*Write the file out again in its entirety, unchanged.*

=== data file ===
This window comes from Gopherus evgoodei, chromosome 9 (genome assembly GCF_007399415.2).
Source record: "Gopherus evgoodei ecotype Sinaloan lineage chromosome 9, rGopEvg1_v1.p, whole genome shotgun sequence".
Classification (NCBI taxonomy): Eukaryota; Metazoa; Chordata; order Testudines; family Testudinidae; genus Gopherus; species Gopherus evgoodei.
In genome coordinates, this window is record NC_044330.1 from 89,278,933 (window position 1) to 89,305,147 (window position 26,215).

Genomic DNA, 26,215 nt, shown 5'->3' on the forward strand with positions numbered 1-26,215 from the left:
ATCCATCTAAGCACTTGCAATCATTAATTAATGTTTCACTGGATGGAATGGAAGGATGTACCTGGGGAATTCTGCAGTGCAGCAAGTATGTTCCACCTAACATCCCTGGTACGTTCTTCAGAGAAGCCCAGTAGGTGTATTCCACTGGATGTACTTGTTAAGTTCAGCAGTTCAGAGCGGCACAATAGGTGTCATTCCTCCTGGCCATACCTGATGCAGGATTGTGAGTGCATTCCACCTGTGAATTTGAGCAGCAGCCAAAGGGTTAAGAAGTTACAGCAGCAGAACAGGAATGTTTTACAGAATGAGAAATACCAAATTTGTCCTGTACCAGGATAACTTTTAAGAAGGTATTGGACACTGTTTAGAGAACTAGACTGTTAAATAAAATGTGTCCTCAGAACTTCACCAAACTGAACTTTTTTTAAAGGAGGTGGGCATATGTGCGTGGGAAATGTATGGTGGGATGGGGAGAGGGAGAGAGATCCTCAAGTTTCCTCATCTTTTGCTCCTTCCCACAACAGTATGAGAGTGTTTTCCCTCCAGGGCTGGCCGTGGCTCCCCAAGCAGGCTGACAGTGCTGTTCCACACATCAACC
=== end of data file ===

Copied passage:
This window comes from Gopherus evgoodei, chromosome 9 (genome assembly GCF_007399415.2).
Source record: "Gopherus evgoodei ecotype Sinaloan lineage chromosome 9, rGopEvg1_v1.p, whole genome shotgun sequence".
Classification (NCBI taxonomy): Eukaryota; Metazoa; Chordata; order Testudines; family Testudinidae; genus Gopherus; species Gopherus evgoodei.
In genome coordinates, this window is record NC_044330.1 from 89,278,933 (window position 1) to 89,305,147 (window position 26,215).

Genomic DNA, 26,215 nt, shown 5'->3' on the forward strand with positions numbered 1-26,215 from the left:
ATCCATCTAAGCACTTGCAATCATTAATTAATGTTTCACTGGATGGAATGGAAGGATGTACCTGGGGAATTCTGCAGTGCAGCAAGTATGTTCCACCTAACATCCCTGGTACGTTCTTCAGAGAAGCCCAGTAGGTGTATTCCACTGGATGTACTTGTTAAGTTCAGCAGTTCAGAGCGGCACAATAGGTGTCATTCCTCCTGGCCATACCTGATGCAGGATTGTGAGTGCATTCCACCTGTGAATTTGAGCAGCAGCCAAAGGGTTAAGAAGTTACAGCAGCAGAACAGGAATGTTTTACAGAATGAGAAATACCAAATTTGTCCTGTACCAGGATAACTTTTAAGAAGGTATTGGACACTGTTTAGAGAACTAGACTGTTAAATAAAATGTGTCCTCAGAACTTCACCAAACTGAACTTTTTTTAAAGGAGGTGGGCATATGTGCGTGGGAAATGTATGGTGGGATGGGGAGAGGGAGAGAGATCCTCAAGTTTCCTCATCTTTTGCTCCTTCCCACAACAGTATGAGAGTGTTTTCCCTCCAGGGCTGGCCGTGGCTCCCCAAGCAGGCTGACAGTGCTGTTCCACACATCAACC